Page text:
Mercury - Mariah Carey is so annoying - there was a special with her on tv last week - I'd rather not celebrate Christmas than endure listening to her screaming.

    Paul - I love Stollen! I love it with marzipan in the middle. I love it any way it's prepared - by a real baker.

    ReplyDelete
  5. Never heard of Stollen. Will need to investigate...

    ReplyDelete
  6. Nathan12:42 PM

    Hello, Terry--very good series of posts. I think you're on to something, not the least of which is that, as converts, it often takes us decades to start thinking like Catholics.

    I also find it interesting because I was a bit harsh on celebrating during Advent in the first couple of decades after I was received into the Catholic Church because the whole idea of Advent, especially as a penitential season, was novel. In my backwoods Virginia Methodist upbringing, the Christmas trees would go up the day after Thanksgiving (in the church as well) and we would mark Christmas up to the 25th (the Christmas service would be the Sunday before Christmas, the big Sunday School Christmas pageant the week prior to that), then everything would come down on December 26.

    Ironically, the cloths on the pulpit and communion table would end up being purple for the time we celebrated Christmas, then white when things went back to the usual "pick a scripture and preach."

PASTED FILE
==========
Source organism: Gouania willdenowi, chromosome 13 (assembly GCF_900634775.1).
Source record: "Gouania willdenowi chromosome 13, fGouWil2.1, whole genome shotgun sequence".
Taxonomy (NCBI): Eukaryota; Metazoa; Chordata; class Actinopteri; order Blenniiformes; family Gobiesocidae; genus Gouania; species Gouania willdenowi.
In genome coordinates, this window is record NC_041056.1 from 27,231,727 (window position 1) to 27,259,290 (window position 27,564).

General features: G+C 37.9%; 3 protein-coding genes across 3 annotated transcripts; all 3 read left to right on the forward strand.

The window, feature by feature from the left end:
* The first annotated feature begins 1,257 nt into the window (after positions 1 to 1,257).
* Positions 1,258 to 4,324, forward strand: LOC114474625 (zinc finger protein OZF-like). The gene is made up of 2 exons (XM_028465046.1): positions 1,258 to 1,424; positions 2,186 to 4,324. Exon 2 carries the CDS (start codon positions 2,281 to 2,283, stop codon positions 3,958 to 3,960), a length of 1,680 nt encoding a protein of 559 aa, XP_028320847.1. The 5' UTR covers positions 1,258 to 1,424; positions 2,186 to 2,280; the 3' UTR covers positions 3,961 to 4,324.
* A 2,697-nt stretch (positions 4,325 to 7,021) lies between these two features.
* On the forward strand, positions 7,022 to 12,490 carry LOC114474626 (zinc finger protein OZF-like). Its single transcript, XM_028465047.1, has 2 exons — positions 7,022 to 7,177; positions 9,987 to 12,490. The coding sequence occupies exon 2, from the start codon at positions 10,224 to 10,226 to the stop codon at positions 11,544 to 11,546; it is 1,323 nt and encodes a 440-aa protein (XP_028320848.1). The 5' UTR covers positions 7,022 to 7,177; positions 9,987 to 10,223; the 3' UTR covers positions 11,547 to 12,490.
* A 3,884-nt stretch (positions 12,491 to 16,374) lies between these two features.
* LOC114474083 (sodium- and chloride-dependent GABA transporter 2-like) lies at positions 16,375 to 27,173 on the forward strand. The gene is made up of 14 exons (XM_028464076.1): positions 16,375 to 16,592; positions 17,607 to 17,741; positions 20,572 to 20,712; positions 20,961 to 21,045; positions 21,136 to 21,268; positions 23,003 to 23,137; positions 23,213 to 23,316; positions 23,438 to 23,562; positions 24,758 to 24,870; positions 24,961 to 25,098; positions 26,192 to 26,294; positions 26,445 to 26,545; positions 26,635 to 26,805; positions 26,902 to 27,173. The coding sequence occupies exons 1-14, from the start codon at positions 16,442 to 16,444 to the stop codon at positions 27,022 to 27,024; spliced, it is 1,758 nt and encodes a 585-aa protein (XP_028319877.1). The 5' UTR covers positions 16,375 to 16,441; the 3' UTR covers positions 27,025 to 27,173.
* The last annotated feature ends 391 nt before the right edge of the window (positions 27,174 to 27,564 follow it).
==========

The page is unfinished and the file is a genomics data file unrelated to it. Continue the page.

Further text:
Naturally, my response when coming to the Catholic Church was, "let's do Advent, and then do Christmas!" My children are very happy that I've mellowed quite a bit about this over time.

    Nonetheless, I think one of the great things about being Catholic is that we have a whole history of popular devotion to counteract our puritanistic excesses.

    In Christ,

    ReplyDelete
  7. Austringer5:53 PM

    My now-former priest was one of those who stressed the penitential aspect of the season: we were supposed to be fasting while everyone else was feasting -- and the feast didn't begin until Christmas. I took him at his word, because he is a good priest, and so we would buy our Christmas tree just a day or two before Christmas Eve.

    ReplyDelete
  8. With marzipan is the best!

    ReplyDelete
  9. I couldn't believe Bishop Wester here in Salt Lake City said what he did....the local news made a big bru haha about it...yet i KNOEW he supposedly had a party at his residence for "young adults", RSVP please so to know how many mints to have on hand...

    i couldn't find his article in the Intermountain Catholic...I must have used that edition for packaging.. :)

    i put up my decorations when my work and personal schedule permits...I usually put up the outdoor lights Thanksgiving weekend..wait much later and the weather majorly sucks...I turn them on First sunday of Advent....I don't do a real tree but do do a real wreath..

    Sara

    ReplyDelete


Please comment with charity and avoid ad hominem attacks. I exercise the right to delete comments I find inappropriate. If you use your real name there is a better chance your comment will stay put.